Google has joined 30 companies to support a law that allows the spouses of H-1B visa holders, who possess H-4 visas to work in the country. They have prepared an amicus brief, a legal document filed in a lawsuit – Save Jobs USA vs Department of Homeland Security.
Google believes that highly skilled persons should be allowed to work. Invalidating such a law “would result in these talented individuals being barred from the workplace, forcibly severing tens of thousands of employment relationships across the country”, reported CNBC.
What is EAD?
The EAD is an Employment Authorization Document, through which some of the H-4 visa holders could work in the US. H-4 visa holders are generally spouses and children (under 21 years of age) of H-1B visa holders. They are given the visa as dependents of the H-1B holder. The EAD was issued starting in 2015 and allows the visa holder to work in any sector of the economy. It is still under review.
According to a blog by Catherine Lacavera, VP(Legal) at Google, “The EAD program provides employment to 90,000 H-4 visa holders, 90% of which are women. The pandemic has already disproportionately impacted women and ending this program would only make things worse, leading to disrupted careers and lost wages. (sic)”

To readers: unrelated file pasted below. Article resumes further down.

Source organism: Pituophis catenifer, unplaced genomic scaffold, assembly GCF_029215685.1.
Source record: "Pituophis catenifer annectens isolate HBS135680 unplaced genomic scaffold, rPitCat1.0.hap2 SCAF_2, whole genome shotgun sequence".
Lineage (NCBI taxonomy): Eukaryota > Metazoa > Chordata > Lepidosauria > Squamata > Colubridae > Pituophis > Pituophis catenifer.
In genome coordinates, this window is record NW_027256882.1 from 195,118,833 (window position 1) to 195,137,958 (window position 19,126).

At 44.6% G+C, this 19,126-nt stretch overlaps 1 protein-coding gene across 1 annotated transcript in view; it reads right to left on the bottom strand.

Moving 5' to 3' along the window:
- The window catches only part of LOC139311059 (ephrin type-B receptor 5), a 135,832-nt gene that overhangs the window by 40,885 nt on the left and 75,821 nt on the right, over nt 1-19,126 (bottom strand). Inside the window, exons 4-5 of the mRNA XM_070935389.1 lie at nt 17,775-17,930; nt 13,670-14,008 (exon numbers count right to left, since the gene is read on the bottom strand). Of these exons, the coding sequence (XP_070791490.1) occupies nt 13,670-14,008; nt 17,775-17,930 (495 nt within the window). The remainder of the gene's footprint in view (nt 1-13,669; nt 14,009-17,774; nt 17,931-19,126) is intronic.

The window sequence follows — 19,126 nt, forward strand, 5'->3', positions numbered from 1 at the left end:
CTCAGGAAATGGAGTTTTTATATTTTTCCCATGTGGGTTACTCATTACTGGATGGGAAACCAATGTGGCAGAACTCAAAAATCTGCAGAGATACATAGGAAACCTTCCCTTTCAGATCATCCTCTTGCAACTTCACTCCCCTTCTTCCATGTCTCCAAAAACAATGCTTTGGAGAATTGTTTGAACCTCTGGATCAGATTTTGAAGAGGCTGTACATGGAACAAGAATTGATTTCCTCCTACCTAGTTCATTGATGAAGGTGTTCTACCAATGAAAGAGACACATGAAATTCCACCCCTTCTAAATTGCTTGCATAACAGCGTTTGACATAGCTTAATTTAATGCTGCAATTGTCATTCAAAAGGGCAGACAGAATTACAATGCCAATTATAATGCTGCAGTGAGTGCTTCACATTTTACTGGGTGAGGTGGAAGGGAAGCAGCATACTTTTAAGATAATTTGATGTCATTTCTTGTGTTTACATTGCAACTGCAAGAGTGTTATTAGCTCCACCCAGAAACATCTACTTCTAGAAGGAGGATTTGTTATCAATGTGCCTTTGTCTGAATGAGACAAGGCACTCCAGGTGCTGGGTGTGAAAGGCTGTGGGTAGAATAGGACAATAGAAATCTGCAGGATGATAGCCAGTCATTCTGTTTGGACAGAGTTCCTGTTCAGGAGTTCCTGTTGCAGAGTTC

Save Jobs USA vs Department of Homeland Security
The plaintiff, Save Jobs USA, is an organization of IT workers. They claim to have lost their jobs to immigrants, especially the H-1B workers. They strongly oppose the EAD to the H-4 visa holders and filed a lawsuit in 2015. “It was delayed as former President Donald Trump considered rescinding the H-4 work rule,” reports the PTI.
Save Jobs USA believes that the EAD increases competition for domestic workers. It claims that the DHS overstepped in allowing work authorization of H-4 visa holders and asked that the rule allowing it to be vacated.
The Amicus Brief
The amicus brief reiterates the impact such an event would have on women. They said that changing the law and disallowing the EAD will be destructive for the families impacted because 87% of these families have made crucial life decisions, such as buying a house, at what stage to have a child, relying on the rule that promises employment.
Most signatories to the amicus brief were from the field of technology, followed by manufacturing companies. These include tech giants like Adobe, Amazon, Apple, Twitter and Microsoft. These companies support immigration.
Some families also fall under the category of people waiting for green cards and the EAD allows them to bring in dual-income at such a stage.
There would also be a loss in domestic jobs as jobs created by the H-4 entrepreneurs would also be cancelled out, reported CNBC.
The case will be up for hearing on 31 May.
(With inputs from CNBC and PTI)